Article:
Sunday, 25 May 2014

Review || The Program by Suzanne Young

The Program (The Program #1) by Suzanne Young ★★☆☆☆
In Sloane’s world, true feelings are forbidden, teen suicide is an epidemic, and the only solution is The Program.

Sloane knows better than to cry in front of anyone. With suicide now an international epidemic, one outburst could land her in The Program, the only proven course of treatment. Sloane’s parents have already lost one child; Sloane knows they’ll do anything to keep her alive. She also knows that everyone who’s been through The Program returns as a blank slate. Because their depression is gone—but so are their memories.

Under constant surveillance at home and at school, Sloane puts on a brave face and keeps her feelings buried as deep as she can. The only person Sloane can be herself with is James. He’s promised to keep them both safe and out of treatment, and Sloane knows their love is strong enough to withstand anything. But despite the promises they made to each other, it’s getting harder to hide the truth. They are both growing weaker. Depression is setting in. And The Program is coming for them

I handed this book off to my sister this afternoon having promised she could read it when I was done with it. And the first thing she asked me was, "How was it?"

My reaction was, "Ehhhhh?" and to shrug.

So, I feel like that conveys my reaction to this. Hence the 2-star "it was okay" rating.

The concept is interesting but the execution for the most part fell really flat for me. I felt like the strongest part of the book was the beginning, for me. Getting to know Sloane and James, who their friends are, what they've been through, how they're not allowed to grieve properly for fear of being flagged by The Program. It was actually rather poignant in places. And the real depth of their sorrow came through.

But as things progressed, I never really felt attached to anyone. A lot of the exposition in the middle ends up being a lot of "telling" instead of "showing"... which I understood as a device for the narrative (Sloane is baring all to her psychologist) but it never drew me in.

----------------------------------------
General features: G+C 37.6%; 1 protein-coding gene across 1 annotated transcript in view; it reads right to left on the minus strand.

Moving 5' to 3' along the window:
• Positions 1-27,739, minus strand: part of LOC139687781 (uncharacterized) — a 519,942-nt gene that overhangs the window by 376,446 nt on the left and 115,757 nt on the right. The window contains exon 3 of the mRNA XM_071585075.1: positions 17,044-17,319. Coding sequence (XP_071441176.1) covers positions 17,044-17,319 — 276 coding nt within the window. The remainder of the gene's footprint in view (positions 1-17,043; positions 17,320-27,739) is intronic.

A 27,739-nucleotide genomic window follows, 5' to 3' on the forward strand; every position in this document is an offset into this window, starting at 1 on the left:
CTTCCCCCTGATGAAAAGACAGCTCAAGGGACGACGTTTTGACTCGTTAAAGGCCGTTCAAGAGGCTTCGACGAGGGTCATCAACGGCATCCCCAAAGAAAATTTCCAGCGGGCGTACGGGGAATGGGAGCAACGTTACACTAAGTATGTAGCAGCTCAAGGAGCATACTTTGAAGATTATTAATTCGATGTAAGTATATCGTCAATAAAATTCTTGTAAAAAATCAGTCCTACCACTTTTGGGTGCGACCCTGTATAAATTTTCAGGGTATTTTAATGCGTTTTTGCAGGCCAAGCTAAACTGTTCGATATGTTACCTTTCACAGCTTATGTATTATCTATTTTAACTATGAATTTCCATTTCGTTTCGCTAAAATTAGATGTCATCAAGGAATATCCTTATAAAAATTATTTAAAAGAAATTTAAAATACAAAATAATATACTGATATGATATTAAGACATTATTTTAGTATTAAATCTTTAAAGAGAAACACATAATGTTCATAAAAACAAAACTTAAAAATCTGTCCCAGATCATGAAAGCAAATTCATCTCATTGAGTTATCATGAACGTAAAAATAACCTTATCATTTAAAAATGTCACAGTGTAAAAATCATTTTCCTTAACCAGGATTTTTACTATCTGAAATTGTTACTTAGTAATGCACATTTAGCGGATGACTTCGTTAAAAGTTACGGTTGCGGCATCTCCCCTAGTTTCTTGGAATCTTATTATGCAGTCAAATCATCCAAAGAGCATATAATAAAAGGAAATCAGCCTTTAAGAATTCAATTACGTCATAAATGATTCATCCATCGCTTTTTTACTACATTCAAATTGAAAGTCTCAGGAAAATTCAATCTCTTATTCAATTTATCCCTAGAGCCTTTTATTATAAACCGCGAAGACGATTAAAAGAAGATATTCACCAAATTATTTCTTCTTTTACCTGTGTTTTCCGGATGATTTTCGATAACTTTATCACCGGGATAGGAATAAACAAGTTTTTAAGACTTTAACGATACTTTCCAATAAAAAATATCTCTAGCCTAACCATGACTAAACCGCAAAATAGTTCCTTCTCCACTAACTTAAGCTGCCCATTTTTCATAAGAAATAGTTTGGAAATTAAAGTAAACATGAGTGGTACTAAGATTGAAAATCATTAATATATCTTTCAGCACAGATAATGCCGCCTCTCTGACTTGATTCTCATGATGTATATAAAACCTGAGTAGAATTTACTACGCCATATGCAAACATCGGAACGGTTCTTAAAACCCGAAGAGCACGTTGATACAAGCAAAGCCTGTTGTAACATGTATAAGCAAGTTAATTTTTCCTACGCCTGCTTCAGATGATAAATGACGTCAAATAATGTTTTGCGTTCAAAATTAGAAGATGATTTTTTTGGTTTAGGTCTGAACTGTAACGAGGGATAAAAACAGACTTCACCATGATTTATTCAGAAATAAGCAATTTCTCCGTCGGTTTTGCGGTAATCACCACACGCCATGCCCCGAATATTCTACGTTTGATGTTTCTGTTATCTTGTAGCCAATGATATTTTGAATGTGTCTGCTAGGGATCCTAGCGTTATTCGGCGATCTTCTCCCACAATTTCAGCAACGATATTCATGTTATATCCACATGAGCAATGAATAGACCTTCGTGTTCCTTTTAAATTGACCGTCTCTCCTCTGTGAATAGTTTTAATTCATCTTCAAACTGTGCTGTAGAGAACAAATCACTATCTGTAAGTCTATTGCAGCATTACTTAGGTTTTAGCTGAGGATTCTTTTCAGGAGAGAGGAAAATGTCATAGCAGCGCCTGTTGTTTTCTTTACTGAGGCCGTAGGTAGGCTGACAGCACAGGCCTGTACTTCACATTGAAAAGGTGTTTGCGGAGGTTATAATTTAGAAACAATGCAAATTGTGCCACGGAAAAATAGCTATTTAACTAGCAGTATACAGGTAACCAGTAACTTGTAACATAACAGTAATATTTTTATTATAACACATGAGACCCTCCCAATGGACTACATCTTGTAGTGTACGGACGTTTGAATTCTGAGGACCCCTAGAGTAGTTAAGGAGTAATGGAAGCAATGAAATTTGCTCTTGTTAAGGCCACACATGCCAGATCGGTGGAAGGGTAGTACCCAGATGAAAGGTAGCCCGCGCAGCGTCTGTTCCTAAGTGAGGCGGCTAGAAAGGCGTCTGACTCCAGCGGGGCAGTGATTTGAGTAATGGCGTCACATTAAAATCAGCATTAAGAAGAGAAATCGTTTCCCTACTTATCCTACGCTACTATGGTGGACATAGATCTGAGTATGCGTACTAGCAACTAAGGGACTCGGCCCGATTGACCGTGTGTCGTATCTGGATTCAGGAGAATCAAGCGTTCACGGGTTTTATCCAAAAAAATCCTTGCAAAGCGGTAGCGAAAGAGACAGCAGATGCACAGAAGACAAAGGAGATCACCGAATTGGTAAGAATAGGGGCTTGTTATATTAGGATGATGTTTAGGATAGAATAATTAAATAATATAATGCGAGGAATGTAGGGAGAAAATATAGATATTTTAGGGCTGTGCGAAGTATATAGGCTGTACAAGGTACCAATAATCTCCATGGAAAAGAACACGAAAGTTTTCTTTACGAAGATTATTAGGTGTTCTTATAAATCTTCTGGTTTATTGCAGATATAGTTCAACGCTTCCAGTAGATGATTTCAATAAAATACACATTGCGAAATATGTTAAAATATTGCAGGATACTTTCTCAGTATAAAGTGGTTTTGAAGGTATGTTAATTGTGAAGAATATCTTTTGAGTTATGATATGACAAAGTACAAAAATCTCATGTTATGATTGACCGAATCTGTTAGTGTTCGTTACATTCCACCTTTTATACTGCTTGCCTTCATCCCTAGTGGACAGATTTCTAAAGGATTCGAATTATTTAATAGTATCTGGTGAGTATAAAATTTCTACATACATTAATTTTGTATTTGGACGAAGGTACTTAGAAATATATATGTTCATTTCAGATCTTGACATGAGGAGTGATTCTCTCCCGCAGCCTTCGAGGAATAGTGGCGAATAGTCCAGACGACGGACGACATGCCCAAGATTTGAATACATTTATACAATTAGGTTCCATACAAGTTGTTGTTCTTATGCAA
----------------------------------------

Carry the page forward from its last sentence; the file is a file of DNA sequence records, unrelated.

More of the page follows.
I found the boys in this book rather problematic as well. James, in the beginning, was fine, but as the book progressed I was really confused by his behaviour. Realm is a complex character, but does some horrific things (to Sloane in particular) and then because of how the narrative is framed (and how the plot device works) he's still portrayed as one of the "good guys". I had a really hard time with that.

It's clear that there's more going on here than meets the eye. Realm's behaviour midway through the book gives that away. But it's frustrating because, as I suppose I should've expected, nothing is really resolved at the end of this book. Yes, it's a duology, and yes, I know the intent of the ending is to make me want to keep reading. But everything is so vague and unclear. And instead of it being compelling it was annoying.

As is the norm with most YA dystopians, our heroes are off to join a secret rebellion group at the end of the novel. They'll probably take down the government or something in The Treatment. But it all feels so... unrealistic. I can suspend my disbelief, but there's a limit.

To be fair, this book didn't go down the way I expected it to. But if you're looking for complexity, you'll not find it here. This is a typical one-dimensional YA tale with little depth. I'll probably pick up book 2, just to find out what the heck is actually going on, but it certainly won't be at the top of my list.